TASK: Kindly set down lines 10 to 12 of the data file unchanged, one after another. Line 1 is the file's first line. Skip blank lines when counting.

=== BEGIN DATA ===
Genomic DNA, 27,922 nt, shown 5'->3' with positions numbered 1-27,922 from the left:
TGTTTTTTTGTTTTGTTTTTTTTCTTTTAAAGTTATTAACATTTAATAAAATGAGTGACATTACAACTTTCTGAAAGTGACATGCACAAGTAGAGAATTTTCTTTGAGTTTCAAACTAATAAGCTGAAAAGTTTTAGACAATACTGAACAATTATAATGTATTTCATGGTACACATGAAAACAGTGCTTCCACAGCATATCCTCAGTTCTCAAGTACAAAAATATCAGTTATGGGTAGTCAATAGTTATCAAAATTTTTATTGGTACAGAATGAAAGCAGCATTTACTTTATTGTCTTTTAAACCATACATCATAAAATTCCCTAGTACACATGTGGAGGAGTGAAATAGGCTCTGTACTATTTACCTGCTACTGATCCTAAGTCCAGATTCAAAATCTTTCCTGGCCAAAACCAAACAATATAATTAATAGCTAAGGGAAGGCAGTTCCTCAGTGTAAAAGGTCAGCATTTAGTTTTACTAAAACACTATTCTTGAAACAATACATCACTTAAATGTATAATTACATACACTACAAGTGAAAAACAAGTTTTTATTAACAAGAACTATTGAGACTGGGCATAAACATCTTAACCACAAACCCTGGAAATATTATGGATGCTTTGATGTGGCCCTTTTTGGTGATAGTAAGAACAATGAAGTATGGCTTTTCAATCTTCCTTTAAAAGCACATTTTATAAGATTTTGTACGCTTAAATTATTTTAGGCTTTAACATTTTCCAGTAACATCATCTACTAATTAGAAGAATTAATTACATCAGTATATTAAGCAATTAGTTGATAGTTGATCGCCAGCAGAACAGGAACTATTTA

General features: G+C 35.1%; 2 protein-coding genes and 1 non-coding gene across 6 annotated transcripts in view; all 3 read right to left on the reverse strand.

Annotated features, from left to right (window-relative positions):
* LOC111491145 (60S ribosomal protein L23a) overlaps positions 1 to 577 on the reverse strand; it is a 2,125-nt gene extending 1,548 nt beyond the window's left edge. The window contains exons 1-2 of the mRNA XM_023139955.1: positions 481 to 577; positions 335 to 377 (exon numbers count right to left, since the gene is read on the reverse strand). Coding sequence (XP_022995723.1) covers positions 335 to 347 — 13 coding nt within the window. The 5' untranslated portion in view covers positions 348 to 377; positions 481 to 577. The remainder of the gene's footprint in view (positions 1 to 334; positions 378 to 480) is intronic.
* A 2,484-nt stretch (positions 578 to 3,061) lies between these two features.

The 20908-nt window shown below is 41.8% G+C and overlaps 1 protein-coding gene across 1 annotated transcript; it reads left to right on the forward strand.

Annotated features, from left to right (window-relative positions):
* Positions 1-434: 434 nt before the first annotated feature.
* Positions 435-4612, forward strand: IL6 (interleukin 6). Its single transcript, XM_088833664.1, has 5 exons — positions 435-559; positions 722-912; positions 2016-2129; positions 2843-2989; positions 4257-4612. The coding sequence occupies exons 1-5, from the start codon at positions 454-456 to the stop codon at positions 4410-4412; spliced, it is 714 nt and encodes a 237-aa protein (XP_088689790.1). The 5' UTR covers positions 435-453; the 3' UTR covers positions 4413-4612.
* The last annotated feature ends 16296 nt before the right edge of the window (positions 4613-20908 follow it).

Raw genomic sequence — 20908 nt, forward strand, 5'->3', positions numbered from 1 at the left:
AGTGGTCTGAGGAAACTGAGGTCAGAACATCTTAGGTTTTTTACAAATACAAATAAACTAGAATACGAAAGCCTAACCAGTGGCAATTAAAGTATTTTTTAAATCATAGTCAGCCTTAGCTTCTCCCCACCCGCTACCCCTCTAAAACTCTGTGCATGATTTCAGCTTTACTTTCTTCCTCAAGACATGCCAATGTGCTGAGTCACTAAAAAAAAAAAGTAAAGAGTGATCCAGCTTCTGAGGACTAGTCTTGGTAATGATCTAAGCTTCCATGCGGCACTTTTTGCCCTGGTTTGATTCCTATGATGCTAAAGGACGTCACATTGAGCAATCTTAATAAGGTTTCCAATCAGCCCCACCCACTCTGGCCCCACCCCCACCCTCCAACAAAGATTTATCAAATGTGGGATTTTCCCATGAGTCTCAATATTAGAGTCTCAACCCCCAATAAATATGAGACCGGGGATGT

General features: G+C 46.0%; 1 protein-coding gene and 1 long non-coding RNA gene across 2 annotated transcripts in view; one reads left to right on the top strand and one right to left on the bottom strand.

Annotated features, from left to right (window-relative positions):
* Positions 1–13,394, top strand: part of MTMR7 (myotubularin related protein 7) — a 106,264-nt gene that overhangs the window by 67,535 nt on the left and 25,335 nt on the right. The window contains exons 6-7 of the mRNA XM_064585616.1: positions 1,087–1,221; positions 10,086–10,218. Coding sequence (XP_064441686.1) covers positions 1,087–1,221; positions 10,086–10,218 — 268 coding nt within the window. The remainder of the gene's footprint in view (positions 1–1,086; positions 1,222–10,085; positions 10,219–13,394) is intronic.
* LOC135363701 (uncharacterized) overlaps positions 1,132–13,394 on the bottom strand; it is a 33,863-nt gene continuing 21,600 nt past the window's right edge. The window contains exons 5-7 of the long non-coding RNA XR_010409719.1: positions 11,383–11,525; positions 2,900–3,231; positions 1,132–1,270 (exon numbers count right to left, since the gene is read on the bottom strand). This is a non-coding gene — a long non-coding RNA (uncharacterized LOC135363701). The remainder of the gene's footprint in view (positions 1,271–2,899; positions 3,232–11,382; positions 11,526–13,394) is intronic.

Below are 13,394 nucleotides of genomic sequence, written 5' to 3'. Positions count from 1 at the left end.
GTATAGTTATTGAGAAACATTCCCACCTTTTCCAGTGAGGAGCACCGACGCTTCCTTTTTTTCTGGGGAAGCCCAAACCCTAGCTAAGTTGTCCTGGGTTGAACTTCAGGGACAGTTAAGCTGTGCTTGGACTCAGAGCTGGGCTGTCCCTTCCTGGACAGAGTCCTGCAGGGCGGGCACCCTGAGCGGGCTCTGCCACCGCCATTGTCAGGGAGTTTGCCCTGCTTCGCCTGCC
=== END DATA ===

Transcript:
* Positions 435-4612, forward strand: IL6 (interleukin 6). Its single transcript, XM_088833664.1, has 5 exons — positions 435-559; positions 722-912; positions 2016-2129; positions 2843-2989; positions 4257-4612. The coding sequence occupies exons 1-5, from the start codon at positions 454-456 to the stop codon at positions 4410-4412; spliced, it is 714 nt and encodes a 237-aa protein (XP_088689790.1). The 5' UTR covers positions 435-453; the 3' UTR covers positions 4413-4612.
* The last annotated feature ends 16296 nt before the right edge of the window (positions 4613-20908 follow it).

Raw genomic sequence — 20908 nt, forward strand, 5'->3', positions numbered from 1 at the left: